Americans tend to regard African conflicts as somewhat vague events signified by horrendous concepts — massacres, genocide, mutilation — that are best kept safely at a distance. Such a disconnect might prove impossible after reading A Long Way Gone, Ishmael Beah’s account of his life as a teenage soldier during Sierra Leone’s civil war of the 1990s.
We get only a brief glimpse of the joyous, hip-hop-loving Beah before the madness starts. A dozen pages in, he is watching a woman cradle her bullet-riddled baby. Things only get worse. Walking hundreds of miles to flee rebels, Beah is eventually snagged by army forces who use child soldiers eager for revenge against those who have slaughtered their families. Hopped up on marijuana and brown-brown (cocaine mixed with gunpowder), fed a steady diet of American killfest movies like Rambo, Beah proves a particularly effective soldier — in one case winning a throat-slicing contest.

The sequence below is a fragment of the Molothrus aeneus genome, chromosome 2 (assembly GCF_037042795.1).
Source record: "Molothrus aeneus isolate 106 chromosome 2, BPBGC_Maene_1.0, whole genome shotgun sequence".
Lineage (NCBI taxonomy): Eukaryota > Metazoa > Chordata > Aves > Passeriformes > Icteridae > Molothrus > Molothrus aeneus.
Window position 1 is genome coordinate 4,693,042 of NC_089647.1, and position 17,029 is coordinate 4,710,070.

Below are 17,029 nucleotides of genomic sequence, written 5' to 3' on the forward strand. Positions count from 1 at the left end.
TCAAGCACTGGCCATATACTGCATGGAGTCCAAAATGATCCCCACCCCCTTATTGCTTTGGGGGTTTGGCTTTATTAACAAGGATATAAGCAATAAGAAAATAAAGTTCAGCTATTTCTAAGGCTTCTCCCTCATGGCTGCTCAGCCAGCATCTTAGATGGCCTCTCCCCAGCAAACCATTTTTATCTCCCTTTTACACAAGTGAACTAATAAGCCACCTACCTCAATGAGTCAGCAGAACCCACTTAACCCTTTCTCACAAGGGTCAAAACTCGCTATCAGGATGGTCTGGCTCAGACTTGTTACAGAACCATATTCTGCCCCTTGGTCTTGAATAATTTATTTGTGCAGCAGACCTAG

Gone is a clear-eyed, undeniably compelling look at wartime violence — whose viciousness becomes profoundly disturbing when one realizes it’s been committed by boys barely in their teens. Beah and his mates are eventually rescued and sent to a UNICEF-affiliated rehab center (he leaves Africa at 17 and later graduates from Oberlin College), resulting in a happy ending of sorts. Yet Gone finds its power in the revelation that under the right circumstances, people of any age can find themselves doing the most unthinkable things. B+